This isn’t over yet, as much as everyone wishes it to be. But Hawaii is close to an important breakthrough in putting COVID-19 in the rear-view mirror, at least for the islands.
Officials, from the governor on down, surely hoped this tantalizing fact, enhanced by other incentives, would spur residents to keep their eye on the prize for a sufficiently high vaccination rate. An end to most or all pandemic restrictions could come soon.
That outcome, while well within this state’s reach, is anything but guaranteed. And the currently sagging vaccination rates can’t be laid at the feet of government, the health-care industry or any other institution. It lies entirely within the power of the people to correct that, and it needs to happen right away.
Just over a week ago, Gov. David Ige generated a lot of excitement by unveiling the #HIGotVaccinated sweepstakes, open to anyone completing their shots.
He also announced that travel would become easier for the fully immunized, starting Tuesday, when those vaccinated in Hawaii could get their quarantine waiver without any COVID testing, simply by showing their shots record.
Efforts to make immunization more accessible also are accelerating, aided by the state’s business and nonprofit private partners. The Memorial Day weekend was one opportunity, statewide, to roll out mobile vaccine clinics at malls, shopping centers, restaurants and a beach park.
There’s still room to hope for another vaccination surge. Anecdotal reports show signs of an uptick in response at some clinics, but it really needs to accelerate.
Hawaii’s immunization program numbers peaked in April, when the state was putting about 32,000 shots in arms each day. That has rocketed downward to about 3,100 doses daily, according to the Centers for Disease Control and Prevention. If that rate doesn’t pick up significantly, hitting the benchmarks Ige laid out may take until October — at least a couple months longer than hoped.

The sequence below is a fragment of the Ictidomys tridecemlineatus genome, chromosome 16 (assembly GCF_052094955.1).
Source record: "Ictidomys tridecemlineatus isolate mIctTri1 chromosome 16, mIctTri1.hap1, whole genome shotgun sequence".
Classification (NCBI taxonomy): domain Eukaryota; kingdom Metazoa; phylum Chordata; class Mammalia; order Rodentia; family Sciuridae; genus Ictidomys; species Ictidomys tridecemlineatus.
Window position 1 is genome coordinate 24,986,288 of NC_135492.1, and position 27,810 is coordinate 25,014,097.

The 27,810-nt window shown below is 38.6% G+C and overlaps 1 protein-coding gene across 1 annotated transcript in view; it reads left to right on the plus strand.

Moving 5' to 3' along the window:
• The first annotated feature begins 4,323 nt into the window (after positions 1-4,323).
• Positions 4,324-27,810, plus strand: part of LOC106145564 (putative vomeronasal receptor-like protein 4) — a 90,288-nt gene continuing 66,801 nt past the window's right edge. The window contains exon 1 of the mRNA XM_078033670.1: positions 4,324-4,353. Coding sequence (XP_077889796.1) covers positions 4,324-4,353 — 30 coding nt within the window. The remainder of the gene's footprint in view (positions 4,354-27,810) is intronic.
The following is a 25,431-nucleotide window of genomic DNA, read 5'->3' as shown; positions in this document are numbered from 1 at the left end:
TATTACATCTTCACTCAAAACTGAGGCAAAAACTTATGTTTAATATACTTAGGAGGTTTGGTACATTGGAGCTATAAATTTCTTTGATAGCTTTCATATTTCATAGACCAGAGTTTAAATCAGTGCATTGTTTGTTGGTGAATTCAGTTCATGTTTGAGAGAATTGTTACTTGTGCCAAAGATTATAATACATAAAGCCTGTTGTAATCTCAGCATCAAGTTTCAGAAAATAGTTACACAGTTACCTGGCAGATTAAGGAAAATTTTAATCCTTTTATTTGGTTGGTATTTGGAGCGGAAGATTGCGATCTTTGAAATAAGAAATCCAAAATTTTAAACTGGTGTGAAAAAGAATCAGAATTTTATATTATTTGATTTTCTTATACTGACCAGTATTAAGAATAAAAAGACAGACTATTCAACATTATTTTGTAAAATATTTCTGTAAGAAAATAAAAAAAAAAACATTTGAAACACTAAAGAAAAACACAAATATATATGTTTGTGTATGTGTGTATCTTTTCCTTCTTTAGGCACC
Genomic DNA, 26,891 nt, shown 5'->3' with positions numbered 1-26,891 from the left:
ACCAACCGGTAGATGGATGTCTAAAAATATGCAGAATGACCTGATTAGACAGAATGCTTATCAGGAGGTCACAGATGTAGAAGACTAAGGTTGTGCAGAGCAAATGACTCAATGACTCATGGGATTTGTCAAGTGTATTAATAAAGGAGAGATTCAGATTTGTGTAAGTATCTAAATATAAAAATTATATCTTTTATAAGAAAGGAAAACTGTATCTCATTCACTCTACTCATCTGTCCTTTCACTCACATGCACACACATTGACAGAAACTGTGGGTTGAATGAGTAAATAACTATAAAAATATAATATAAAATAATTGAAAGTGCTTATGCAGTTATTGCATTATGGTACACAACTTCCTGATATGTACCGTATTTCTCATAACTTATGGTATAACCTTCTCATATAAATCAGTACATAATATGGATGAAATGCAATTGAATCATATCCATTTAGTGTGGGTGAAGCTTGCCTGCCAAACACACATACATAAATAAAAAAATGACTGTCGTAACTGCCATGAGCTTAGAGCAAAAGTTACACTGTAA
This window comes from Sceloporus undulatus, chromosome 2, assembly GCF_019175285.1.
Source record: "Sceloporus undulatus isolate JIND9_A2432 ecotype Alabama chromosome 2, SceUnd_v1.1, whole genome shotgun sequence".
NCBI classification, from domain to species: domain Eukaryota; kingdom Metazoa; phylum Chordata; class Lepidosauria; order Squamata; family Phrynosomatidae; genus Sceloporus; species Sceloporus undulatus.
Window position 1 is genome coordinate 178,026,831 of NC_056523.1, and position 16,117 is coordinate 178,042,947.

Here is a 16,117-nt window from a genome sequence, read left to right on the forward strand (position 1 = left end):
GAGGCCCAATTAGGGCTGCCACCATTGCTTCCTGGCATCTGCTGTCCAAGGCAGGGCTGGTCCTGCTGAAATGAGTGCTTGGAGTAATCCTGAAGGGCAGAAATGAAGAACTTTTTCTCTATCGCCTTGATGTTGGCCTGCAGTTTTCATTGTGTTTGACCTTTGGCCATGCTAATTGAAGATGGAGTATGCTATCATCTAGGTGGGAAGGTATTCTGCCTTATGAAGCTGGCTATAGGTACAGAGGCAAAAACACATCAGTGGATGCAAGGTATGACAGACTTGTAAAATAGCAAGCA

That ought to jolt people into a reality check — and get more on board.
There are certainly some residents who will continue to opt out, either because they have a health condition precluding vaccines or because their objections are based on deeply held religious beliefs. Others hold back due to a more philosophical opposition to vaccines, especially those with only emergency clearance currently for public use.
Nationally, the firmly vaccine-resistant comprise a sector estimated at 15% of the population, not large enough to impede the state’s public immunization goals.
There are those who suggest the governor should not insist that 70% of the entire population be fully vaccinated before he would lift all COVID-19 restrictions. The argument is that at least the younger children — those under 12, for whom a vaccine has not been approved even for emergency use — should not be counted in calculating the percentage. They are among the least vulnerable to serious illness from an infection.
That is true, and the state may reach the point when Ige may need to lower the bar. But doing so would weaken the incentive to get more of the population immunized, leaving more people prey to whatever more powerful virus variants could still emerge as the pandemic lingers.
And Ige would be doing so without full knowledge of long-term COVID effects on those of any age, because that’s still an unknown. Taking that escape hatch is not ideal, and it should not be necessary.
Instead Hawaii residents themselves should act to be immunized, protecting themselves, their families and the community at large. In the end, the power, and the responsibility, lie within the hands of the people.